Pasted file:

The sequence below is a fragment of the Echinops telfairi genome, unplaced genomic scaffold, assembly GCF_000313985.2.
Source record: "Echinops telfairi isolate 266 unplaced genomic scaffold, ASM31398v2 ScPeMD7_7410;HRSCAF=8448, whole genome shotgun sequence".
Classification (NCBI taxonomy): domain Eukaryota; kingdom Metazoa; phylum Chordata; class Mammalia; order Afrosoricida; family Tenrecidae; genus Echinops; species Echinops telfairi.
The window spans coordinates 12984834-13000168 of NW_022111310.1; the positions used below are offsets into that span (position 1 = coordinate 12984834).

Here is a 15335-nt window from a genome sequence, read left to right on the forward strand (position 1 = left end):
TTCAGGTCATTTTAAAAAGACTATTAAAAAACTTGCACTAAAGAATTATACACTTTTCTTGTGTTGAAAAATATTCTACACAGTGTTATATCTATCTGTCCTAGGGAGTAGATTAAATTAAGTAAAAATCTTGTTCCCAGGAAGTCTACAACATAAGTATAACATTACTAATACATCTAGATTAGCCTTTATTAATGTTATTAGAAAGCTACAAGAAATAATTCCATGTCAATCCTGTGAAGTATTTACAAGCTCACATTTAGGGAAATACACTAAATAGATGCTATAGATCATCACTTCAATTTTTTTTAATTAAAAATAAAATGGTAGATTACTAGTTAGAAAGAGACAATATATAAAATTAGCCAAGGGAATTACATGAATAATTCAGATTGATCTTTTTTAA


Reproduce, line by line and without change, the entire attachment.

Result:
The sequence below is a fragment of the Echinops telfairi genome, unplaced genomic scaffold, assembly GCF_000313985.2.
Source record: "Echinops telfairi isolate 266 unplaced genomic scaffold, ASM31398v2 ScPeMD7_7410;HRSCAF=8448, whole genome shotgun sequence".
Classification (NCBI taxonomy): domain Eukaryota; kingdom Metazoa; phylum Chordata; class Mammalia; order Afrosoricida; family Tenrecidae; genus Echinops; species Echinops telfairi.
The window spans coordinates 12984834-13000168 of NW_022111310.1; the positions used below are offsets into that span (position 1 = coordinate 12984834).

Here is a 15335-nt window from a genome sequence, read left to right on the forward strand (position 1 = left end):
TTCAGGTCATTTTAAAAAGACTATTAAAAAACTTGCACTAAAGAATTATACACTTTTCTTGTGTTGAAAAATATTCTACACAGTGTTATATCTATCTGTCCTAGGGAGTAGATTAAATTAAGTAAAAATCTTGTTCCCAGGAAGTCTACAACATAAGTATAACATTACTAATACATCTAGATTAGCCTTTATTAATGTTATTAGAAAGCTACAAGAAATAATTCCATGTCAATCCTGTGAAGTATTTACAAGCTCACATTTAGGGAAATACACTAAATAGATGCTATAGATCATCACTTCAATTTTTTTTAATTAAAAATAAAATGGTAGATTACTAGTTAGAAAGAGACAATATATAAAATTAGCCAAGGGAATTACATGAATAATTCAGATTGATCTTTTTTAA